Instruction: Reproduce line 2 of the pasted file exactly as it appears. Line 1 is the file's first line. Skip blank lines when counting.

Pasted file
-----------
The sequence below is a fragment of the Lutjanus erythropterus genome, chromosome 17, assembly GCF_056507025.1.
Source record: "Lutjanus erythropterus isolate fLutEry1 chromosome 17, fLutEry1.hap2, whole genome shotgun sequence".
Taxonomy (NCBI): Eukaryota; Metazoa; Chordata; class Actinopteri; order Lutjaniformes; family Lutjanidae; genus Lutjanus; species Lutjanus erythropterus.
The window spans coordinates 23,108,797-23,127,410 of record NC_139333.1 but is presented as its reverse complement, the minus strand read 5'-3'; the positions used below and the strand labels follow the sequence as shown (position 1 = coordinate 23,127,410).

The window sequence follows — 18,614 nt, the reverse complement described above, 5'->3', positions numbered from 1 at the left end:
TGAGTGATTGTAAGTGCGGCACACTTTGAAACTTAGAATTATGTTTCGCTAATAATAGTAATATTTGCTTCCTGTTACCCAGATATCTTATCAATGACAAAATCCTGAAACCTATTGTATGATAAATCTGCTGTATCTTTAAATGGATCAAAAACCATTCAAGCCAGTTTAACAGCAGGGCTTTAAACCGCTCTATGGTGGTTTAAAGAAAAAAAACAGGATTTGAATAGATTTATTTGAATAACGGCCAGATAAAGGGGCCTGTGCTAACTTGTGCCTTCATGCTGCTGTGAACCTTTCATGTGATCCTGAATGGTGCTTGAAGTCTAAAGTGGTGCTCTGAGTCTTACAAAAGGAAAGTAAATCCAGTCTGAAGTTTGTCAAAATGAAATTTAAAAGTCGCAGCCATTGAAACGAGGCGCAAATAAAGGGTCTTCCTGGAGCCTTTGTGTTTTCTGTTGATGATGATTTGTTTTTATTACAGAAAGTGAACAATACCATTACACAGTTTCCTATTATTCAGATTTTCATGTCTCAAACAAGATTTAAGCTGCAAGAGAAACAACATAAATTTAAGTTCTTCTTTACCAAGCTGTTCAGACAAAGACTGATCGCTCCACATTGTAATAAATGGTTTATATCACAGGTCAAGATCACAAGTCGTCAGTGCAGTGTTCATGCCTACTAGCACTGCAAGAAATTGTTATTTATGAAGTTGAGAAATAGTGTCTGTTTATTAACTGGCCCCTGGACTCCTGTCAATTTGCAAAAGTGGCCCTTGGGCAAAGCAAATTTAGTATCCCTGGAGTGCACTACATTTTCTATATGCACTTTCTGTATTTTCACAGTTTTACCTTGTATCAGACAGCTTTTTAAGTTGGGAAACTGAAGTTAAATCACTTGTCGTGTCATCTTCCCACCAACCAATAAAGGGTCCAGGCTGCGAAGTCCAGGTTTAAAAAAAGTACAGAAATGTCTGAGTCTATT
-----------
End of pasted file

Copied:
Source record: "Lutjanus erythropterus isolate fLutEry1 chromosome 17, fLutEry1.hap2, whole genome shotgun sequence".